Peculiar to poetry is a preconceived expectation of “truth”. David Orr’s essay in the Times Sunday Book Review captures some of this response in spite of cynicism in the culture about literary authenticity, particularly following a spate of memoir writers whose manufactured memories and inaccurate portrayals were exposed and condemned.

Orr starts with an anecdote of a poetry reading where one of the poems is about the death of a child. Afterward a member of the audience comes up to the poet to say how sorry he was for his loss.

“I appreciate that,” says the poet, “but the thing is, I’ve never had any kids. That was just a poem.”

Orr continues:

The point, of course, is that the news we get from poetry isn’t like the news we get from newspapers…What’s curious is that poetry’s “emotional truth” is so often equated with actual truth — which is to say, poetry is perceived as conveying genuine information about the author’s innermost self. It is, we like to think, “personal.” But the concept of “the personal” is hard to pin down because it can involve both personal feelings (which are subjective) and personal facts (which aren’t). Sylvia Plath is often considered an intensely “personal” poet because of her work’s singularly ferocious sensibility, but her poems contain relatively few names of the people, places and events that figured in her private life. Robert Lowell’s writing, on the other hand, is considerably less concentrated than Plath’s, yet contains far more information about who Lowell was, whom he slept with and what disease killed his uncle Devereux Winslow (Hodgkin’s, in case you were wondering). That both Plath and Lowell are thought of as “personal” says a great deal about the confusion associated with this word, and the potential for more confusion that arises whenever we decide that poetry is the best medium for conveying private information.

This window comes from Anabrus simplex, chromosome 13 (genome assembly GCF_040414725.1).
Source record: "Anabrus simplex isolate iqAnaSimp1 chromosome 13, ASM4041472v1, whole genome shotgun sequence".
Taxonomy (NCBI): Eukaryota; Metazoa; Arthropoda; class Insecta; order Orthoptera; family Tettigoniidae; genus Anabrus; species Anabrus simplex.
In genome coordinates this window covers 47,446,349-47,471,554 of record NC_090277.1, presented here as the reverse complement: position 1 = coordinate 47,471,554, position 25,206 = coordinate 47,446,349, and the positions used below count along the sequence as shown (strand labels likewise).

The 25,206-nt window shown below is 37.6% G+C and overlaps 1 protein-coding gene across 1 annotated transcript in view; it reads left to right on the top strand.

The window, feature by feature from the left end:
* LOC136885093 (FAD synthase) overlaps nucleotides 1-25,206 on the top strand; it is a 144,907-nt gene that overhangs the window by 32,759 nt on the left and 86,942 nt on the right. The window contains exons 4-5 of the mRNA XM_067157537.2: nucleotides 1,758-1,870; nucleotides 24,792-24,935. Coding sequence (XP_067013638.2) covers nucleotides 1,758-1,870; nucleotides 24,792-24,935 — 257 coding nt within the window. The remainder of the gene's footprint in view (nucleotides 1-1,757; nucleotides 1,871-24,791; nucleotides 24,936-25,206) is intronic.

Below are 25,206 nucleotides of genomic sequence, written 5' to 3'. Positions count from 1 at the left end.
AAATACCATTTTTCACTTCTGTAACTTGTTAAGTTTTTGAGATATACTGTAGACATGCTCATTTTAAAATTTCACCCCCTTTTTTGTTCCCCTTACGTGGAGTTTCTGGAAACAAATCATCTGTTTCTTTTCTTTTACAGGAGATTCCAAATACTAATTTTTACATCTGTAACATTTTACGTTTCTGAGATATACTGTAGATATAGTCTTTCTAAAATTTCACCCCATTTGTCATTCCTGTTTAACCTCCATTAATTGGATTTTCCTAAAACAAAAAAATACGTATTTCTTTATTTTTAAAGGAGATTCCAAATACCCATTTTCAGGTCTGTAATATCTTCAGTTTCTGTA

The waters are further muddied by the two strategies most often associated with “personal” writing, which we might call the authentic and the confessional. The notion of authenticity is essential to poems that focus explicitly on identity, ethnic or otherwise. The poet gives us seemingly reliable testimony about a way of life and thereby infuses his work with the personal flavor that readers desire. Similarly, confessional poems — and yes, they pop up long after confessionalism’s heyday in the 1960s — use the intimacy of an exposed secret to make us think that lines aren’t merely lines but a statement of personhood. The unifying factor here is that both strategies depend upon facts outside the poem to anchor that “personal” sense. If Seamus Heaney’s oeuvre were revealed to have been written by a Portuguese guy living in Toronto, or if Anne Sexton were actually a mild-mannered soccer mom, it would disrupt our entire sense of their poetry. At the same time, though, it would be wrong to say that Heaney’s or Sexton’s appeal depends completely upon autobiographical data. Exactly why we take personal poems so, well, personally remains a mystery and a muddle.

It IS a muddle and a mystery. I don’t think it can be unpacked, and I was heartened that Orr seems to agree.